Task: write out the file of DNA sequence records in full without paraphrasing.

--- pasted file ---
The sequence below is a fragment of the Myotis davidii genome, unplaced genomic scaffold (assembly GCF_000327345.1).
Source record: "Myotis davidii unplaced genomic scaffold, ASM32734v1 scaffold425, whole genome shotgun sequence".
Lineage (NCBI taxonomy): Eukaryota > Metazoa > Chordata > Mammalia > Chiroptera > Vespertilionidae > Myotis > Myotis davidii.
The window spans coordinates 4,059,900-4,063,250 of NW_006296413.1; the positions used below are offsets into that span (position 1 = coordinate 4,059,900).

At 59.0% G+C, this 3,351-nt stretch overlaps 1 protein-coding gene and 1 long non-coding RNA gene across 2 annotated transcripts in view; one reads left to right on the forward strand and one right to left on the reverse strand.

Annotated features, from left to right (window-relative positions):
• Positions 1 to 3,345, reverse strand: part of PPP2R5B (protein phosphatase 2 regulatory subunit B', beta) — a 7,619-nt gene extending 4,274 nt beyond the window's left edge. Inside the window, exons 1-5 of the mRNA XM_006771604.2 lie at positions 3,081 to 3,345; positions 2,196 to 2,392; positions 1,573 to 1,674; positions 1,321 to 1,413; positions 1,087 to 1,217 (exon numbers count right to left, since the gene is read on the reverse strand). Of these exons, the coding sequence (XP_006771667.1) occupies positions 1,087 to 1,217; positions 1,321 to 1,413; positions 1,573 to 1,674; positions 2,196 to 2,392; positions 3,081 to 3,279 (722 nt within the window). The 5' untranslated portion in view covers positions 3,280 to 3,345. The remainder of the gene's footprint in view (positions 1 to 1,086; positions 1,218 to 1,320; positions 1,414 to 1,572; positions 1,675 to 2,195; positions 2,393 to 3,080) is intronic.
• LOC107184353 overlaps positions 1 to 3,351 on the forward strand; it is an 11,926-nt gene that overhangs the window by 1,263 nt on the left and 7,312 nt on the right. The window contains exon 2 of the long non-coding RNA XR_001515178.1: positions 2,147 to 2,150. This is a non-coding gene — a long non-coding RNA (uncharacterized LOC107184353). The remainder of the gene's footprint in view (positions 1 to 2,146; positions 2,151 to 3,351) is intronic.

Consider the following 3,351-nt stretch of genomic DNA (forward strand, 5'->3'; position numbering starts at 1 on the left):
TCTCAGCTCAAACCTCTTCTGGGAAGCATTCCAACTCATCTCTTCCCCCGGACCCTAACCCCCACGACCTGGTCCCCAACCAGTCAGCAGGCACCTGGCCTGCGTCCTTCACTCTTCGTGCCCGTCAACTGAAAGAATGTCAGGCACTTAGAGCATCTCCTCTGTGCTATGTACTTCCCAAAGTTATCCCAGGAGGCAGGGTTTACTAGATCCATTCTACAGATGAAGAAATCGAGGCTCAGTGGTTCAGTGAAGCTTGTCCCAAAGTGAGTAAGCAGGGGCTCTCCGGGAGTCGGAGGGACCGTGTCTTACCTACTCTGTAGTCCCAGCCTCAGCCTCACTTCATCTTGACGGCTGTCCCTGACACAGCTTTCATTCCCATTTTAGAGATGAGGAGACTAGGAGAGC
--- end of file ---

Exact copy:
The sequence below is a fragment of the Myotis davidii genome, unplaced genomic scaffold (assembly GCF_000327345.1).
Source record: "Myotis davidii unplaced genomic scaffold, ASM32734v1 scaffold425, whole genome shotgun sequence".
Lineage (NCBI taxonomy): Eukaryota > Metazoa > Chordata > Mammalia > Chiroptera > Vespertilionidae > Myotis > Myotis davidii.
The window spans coordinates 4,059,900-4,063,250 of NW_006296413.1; the positions used below are offsets into that span (position 1 = coordinate 4,059,900).

At 59.0% G+C, this 3,351-nt stretch overlaps 1 protein-coding gene and 1 long non-coding RNA gene across 2 annotated transcripts in view; one reads left to right on the forward strand and one right to left on the reverse strand.

Annotated features, from left to right (window-relative positions):
• Positions 1 to 3,345, reverse strand: part of PPP2R5B (protein phosphatase 2 regulatory subunit B', beta) — a 7,619-nt gene extending 4,274 nt beyond the window's left edge. Inside the window, exons 1-5 of the mRNA XM_006771604.2 lie at positions 3,081 to 3,345; positions 2,196 to 2,392; positions 1,573 to 1,674; positions 1,321 to 1,413; positions 1,087 to 1,217 (exon numbers count right to left, since the gene is read on the reverse strand). Of these exons, the coding sequence (XP_006771667.1) occupies positions 1,087 to 1,217; positions 1,321 to 1,413; positions 1,573 to 1,674; positions 2,196 to 2,392; positions 3,081 to 3,279 (722 nt within the window). The 5' untranslated portion in view covers positions 3,280 to 3,345. The remainder of the gene's footprint in view (positions 1 to 1,086; positions 1,218 to 1,320; positions 1,414 to 1,572; positions 1,675 to 2,195; positions 2,393 to 3,080) is intronic.
• LOC107184353 overlaps positions 1 to 3,351 on the forward strand; it is an 11,926-nt gene that overhangs the window by 1,263 nt on the left and 7,312 nt on the right. The window contains exon 2 of the long non-coding RNA XR_001515178.1: positions 2,147 to 2,150. This is a non-coding gene — a long non-coding RNA (uncharacterized LOC107184353). The remainder of the gene's footprint in view (positions 1 to 2,146; positions 2,151 to 3,351) is intronic.

Consider the following 3,351-nt stretch of genomic DNA (forward strand, 5'->3'; position numbering starts at 1 on the left):
TCTCAGCTCAAACCTCTTCTGGGAAGCATTCCAACTCATCTCTTCCCCCGGACCCTAACCCCCACGACCTGGTCCCCAACCAGTCAGCAGGCACCTGGCCTGCGTCCTTCACTCTTCGTGCCCGTCAACTGAAAGAATGTCAGGCACTTAGAGCATCTCCTCTGTGCTATGTACTTCCCAAAGTTATCCCAGGAGGCAGGGTTTACTAGATCCATTCTACAGATGAAGAAATCGAGGCTCAGTGGTTCAGTGAAGCTTGTCCCAAAGTGAGTAAGCAGGGGCTCTCCGGGAGTCGGAGGGACCGTGTCTTACCTACTCTGTAGTCCCAGCCTCAGCCTCACTTCATCTTGACGGCTGTCCCTGACACAGCTTTCATTCCCATTTTAGAGATGAGGAGACTAGGAGAGC